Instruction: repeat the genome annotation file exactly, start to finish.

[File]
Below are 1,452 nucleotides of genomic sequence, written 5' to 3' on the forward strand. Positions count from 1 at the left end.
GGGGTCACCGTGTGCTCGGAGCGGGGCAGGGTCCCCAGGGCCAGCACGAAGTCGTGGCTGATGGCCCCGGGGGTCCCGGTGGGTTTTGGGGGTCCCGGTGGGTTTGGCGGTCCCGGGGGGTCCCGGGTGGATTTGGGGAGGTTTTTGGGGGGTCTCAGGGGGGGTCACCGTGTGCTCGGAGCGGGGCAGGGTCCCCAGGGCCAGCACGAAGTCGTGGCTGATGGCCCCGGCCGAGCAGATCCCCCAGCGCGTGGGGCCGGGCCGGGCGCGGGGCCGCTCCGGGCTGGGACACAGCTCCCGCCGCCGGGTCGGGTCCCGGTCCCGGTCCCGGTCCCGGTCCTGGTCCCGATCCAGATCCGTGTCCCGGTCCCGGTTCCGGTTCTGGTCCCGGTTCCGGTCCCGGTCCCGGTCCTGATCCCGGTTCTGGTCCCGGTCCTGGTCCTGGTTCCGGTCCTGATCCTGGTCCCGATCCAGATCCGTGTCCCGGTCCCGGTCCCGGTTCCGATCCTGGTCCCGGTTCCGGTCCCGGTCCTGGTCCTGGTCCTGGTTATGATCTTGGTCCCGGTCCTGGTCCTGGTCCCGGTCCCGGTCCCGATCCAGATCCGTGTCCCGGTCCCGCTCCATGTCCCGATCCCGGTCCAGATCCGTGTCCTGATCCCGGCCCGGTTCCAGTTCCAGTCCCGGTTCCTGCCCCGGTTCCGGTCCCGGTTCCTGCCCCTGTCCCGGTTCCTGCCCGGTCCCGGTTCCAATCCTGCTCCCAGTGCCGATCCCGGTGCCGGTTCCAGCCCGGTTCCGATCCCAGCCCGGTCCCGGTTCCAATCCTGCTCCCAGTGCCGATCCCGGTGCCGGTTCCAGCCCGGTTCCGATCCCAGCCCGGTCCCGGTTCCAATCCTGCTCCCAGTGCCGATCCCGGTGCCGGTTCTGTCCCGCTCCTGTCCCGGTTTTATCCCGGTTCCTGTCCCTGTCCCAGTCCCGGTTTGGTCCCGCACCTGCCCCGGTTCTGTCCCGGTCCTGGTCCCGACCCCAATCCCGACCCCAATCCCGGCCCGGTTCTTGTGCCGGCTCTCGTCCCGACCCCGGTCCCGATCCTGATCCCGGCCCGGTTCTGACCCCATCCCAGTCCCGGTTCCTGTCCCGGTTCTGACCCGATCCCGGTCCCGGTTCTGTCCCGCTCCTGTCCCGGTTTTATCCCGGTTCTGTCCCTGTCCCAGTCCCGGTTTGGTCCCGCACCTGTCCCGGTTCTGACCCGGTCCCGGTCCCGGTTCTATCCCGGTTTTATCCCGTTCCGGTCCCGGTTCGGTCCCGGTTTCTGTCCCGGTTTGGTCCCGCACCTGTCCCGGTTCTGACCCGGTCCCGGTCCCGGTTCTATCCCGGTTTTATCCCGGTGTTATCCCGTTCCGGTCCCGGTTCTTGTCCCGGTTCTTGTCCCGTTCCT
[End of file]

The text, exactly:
Below are 1,452 nucleotides of genomic sequence, written 5' to 3' on the forward strand. Positions count from 1 at the left end.
GGGGTCACCGTGTGCTCGGAGCGGGGCAGGGTCCCCAGGGCCAGCACGAAGTCGTGGCTGATGGCCCCGGGGGTCCCGGTGGGTTTTGGGGGTCCCGGTGGGTTTGGCGGTCCCGGGGGGTCCCGGGTGGATTTGGGGAGGTTTTTGGGGGGTCTCAGGGGGGGTCACCGTGTGCTCGGAGCGGGGCAGGGTCCCCAGGGCCAGCACGAAGTCGTGGCTGATGGCCCCGGCCGAGCAGATCCCCCAGCGCGTGGGGCCGGGCCGGGCGCGGGGCCGCTCCGGGCTGGGACACAGCTCCCGCCGCCGGGTCGGGTCCCGGTCCCGGTCCCGGTCCCGGTCCTGGTCCCGATCCAGATCCGTGTCCCGGTCCCGGTTCCGGTTCTGGTCCCGGTTCCGGTCCCGGTCCCGGTCCTGATCCCGGTTCTGGTCCCGGTCCTGGTCCTGGTTCCGGTCCTGATCCTGGTCCCGATCCAGATCCGTGTCCCGGTCCCGGTCCCGGTTCCGATCCTGGTCCCGGTTCCGGTCCCGGTCCTGGTCCTGGTCCTGGTTATGATCTTGGTCCCGGTCCTGGTCCTGGTCCCGGTCCCGGTCCCGATCCAGATCCGTGTCCCGGTCCCGCTCCATGTCCCGATCCCGGTCCAGATCCGTGTCCTGATCCCGGCCCGGTTCCAGTTCCAGTCCCGGTTCCTGCCCCGGTTCCGGTCCCGGTTCCTGCCCCTGTCCCGGTTCCTGCCCGGTCCCGGTTCCAATCCTGCTCCCAGTGCCGATCCCGGTGCCGGTTCCAGCCCGGTTCCGATCCCAGCCCGGTCCCGGTTCCAATCCTGCTCCCAGTGCCGATCCCGGTGCCGGTTCCAGCCCGGTTCCGATCCCAGCCCGGTCCCGGTTCCAATCCTGCTCCCAGTGCCGATCCCGGTGCCGGTTCTGTCCCGCTCCTGTCCCGGTTTTATCCCGGTTCCTGTCCCTGTCCCAGTCCCGGTTTGGTCCCGCACCTGCCCCGGTTCTGTCCCGGTCCTGGTCCCGACCCCAATCCCGACCCCAATCCCGGCCCGGTTCTTGTGCCGGCTCTCGTCCCGACCCCGGTCCCGATCCTGATCCCGGCCCGGTTCTGACCCCATCCCAGTCCCGGTTCCTGTCCCGGTTCTGACCCGATCCCGGTCCCGGTTCTGTCCCGCTCCTGTCCCGGTTTTATCCCGGTTCTGTCCCTGTCCCAGTCCCGGTTTGGTCCCGCACCTGTCCCGGTTCTGACCCGGTCCCGGTCCCGGTTCTATCCCGGTTTTATCCCGTTCCGGTCCCGGTTCGGTCCCGGTTTCTGTCCCGGTTTGGTCCCGCACCTGTCCCGGTTCTGACCCGGTCCCGGTCCCGGTTCTATCCCGGTTTTATCCCGGTGTTATCCCGTTCCGGTCCCGGTTCTTGTCCCGGTTCTTGTCCCGTTCCT